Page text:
It is wine fair time and Montpellier, Paris and Dusseldorf loom (and that’s even with our non-attendance at various other shows that puncture the calendar at this time of year). All the fairs involve big halls and long hours of tasting and talking... you can guess that Paris offers more than Düsseldorf, but I have to say that the latter is the best organised. I am always happy to see familiar faces if you are in town! We generally manage to have a glass and a plate or two amongst good friends.
On travel matters tangentially, I’ve learnt to curtail my luddish tendencies - many will know that I’ve sometimes refused to regard the fact that St. JOHN really is a 'brand'. But now we have our wines carrying our own label, so fair enough! And happy we are to produce these. However when I visited Lisbon a while back and was shown around the new Time Out Market I was not impressed. For me it was a permanent pop up for tourists, it wasn’t Barnsley Council trying to re-establish their market. My friend, one of Portugal’s finest chefs, was of a different opinion - he was delighted with things. However not long after, Lisbon Council moved against Airbnb to stop people being bought out of their city centre homes by commercial operators. Lisbon has changed quickly. Barcelona has felt the effect too, and they say that Naples is now following. Well done to Time Out for "monetising the brand”, we’ll have our own London T.O.M. soon and more are planned, Montreal and beyond... But here's the question: like Airbnb, Google and the rest, where will they pay their taxes? How deeply does this really benefit the local community? Do we really deserve "pop up world” city centres, rather than permanent positive change in our communities? Whatever they say, Lisbon’s T.O.M. really is for tourists, just like our own Covent Garden Piazza.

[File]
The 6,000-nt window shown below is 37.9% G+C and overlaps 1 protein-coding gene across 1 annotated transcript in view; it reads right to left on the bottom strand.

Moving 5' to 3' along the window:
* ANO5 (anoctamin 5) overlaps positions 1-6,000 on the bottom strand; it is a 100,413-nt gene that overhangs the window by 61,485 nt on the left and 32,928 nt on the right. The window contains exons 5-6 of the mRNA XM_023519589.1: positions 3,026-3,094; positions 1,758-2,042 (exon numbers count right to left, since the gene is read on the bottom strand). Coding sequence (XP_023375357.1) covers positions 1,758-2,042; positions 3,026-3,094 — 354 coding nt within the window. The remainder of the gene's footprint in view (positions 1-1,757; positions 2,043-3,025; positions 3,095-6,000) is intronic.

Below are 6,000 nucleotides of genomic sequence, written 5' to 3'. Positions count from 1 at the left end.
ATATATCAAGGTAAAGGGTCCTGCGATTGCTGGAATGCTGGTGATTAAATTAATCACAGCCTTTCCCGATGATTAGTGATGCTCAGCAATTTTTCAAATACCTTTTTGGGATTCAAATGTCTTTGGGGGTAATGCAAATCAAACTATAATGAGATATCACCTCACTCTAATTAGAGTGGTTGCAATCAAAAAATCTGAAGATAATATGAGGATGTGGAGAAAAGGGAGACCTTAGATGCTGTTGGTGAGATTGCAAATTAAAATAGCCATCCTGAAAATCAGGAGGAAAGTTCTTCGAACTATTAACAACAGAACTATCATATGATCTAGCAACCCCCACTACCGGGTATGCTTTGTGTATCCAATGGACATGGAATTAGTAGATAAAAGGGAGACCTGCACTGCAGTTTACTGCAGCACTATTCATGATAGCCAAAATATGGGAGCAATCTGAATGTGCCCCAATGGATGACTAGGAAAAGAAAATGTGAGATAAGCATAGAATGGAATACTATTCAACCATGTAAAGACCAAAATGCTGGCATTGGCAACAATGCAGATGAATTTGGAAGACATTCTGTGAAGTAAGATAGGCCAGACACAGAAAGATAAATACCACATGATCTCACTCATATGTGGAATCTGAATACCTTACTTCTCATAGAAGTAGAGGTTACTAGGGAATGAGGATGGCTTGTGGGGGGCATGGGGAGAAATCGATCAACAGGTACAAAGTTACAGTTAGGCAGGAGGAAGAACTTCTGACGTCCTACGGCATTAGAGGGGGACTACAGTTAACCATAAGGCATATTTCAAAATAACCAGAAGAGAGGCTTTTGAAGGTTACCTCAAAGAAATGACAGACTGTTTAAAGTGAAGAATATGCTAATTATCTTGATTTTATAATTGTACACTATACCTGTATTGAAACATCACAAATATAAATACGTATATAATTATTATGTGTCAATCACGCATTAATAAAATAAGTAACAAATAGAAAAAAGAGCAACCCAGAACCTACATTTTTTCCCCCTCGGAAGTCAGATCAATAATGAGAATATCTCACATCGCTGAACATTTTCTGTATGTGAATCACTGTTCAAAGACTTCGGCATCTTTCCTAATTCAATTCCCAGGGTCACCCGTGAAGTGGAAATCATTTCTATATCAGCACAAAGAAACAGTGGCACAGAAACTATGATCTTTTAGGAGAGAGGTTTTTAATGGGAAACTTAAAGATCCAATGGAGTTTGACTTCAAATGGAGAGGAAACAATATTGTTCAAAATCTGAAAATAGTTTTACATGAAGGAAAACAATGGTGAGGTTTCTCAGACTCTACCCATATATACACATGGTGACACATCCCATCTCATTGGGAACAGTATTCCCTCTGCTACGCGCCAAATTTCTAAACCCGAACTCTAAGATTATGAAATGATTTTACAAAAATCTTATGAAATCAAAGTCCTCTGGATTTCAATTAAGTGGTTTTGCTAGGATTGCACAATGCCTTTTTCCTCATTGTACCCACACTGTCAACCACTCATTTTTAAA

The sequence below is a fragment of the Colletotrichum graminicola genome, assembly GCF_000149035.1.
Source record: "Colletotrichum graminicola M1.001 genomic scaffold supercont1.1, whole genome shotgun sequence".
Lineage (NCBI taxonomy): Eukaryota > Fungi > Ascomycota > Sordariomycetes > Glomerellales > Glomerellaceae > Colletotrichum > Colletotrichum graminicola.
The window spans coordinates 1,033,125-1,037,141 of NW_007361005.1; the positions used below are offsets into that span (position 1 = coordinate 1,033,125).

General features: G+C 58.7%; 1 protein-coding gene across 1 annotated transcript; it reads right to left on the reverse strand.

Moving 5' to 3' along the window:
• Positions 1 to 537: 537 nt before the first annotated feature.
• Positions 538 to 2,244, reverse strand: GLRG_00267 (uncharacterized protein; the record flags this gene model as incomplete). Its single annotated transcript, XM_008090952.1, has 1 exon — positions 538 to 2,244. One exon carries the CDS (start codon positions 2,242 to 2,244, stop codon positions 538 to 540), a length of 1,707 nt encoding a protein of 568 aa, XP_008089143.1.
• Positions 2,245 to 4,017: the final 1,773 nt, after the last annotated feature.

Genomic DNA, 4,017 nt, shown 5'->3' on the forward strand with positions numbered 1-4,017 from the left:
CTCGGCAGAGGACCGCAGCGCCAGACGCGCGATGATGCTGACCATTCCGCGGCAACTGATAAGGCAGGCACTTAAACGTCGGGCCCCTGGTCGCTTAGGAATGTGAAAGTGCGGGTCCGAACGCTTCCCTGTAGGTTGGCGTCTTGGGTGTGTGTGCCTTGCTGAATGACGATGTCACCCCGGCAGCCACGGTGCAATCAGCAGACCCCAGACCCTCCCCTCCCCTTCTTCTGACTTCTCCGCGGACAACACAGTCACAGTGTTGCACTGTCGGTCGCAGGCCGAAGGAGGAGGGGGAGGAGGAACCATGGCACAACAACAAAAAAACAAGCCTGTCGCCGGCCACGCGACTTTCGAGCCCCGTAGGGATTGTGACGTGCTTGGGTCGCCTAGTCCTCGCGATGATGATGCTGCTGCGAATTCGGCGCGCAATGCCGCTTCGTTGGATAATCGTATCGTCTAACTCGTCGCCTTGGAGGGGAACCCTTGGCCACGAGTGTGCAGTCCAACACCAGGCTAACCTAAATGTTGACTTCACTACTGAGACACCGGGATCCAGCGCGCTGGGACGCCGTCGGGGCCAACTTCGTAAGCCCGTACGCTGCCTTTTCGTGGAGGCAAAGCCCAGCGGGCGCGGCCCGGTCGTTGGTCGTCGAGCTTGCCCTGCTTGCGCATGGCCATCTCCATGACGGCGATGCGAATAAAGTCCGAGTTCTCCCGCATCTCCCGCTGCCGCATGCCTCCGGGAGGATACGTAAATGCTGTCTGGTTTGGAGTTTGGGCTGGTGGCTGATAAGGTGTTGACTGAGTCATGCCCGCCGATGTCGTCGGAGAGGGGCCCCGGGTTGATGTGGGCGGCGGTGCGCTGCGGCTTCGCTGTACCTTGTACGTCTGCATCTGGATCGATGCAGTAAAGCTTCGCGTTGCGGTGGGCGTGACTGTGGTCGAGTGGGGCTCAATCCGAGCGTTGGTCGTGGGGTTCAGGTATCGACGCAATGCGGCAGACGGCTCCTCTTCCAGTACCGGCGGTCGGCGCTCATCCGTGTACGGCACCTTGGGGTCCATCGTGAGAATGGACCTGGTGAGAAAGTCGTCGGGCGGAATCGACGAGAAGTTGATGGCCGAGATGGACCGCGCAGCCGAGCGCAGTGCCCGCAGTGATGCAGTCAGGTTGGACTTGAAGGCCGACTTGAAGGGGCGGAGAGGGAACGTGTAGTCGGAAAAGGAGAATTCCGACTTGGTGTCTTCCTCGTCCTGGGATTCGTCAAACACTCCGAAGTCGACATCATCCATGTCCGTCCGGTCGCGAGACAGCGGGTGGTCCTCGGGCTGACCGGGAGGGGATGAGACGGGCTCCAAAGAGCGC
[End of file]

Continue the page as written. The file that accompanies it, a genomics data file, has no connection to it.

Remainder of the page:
Next to Belgum: my view is steer clear of the wine (!) but do visit Antwerp. It is a good town with good beer! And by the way, they don’t speak French. See the evidence below alongside some other interesting drinks- all of them come with warnings- their markings, in a similar way to a salamander, should make you think twice before touching!
Folk have asked and yes, Brexit has hurt the wine trade between France and the UK and both countries financially, much wringing of hands and some heated moments during the year past and longer on our travels. We shall remain steadfast to our small and large producers, the mantra remains quality over price and quality over quantity…. Onward to the fairs!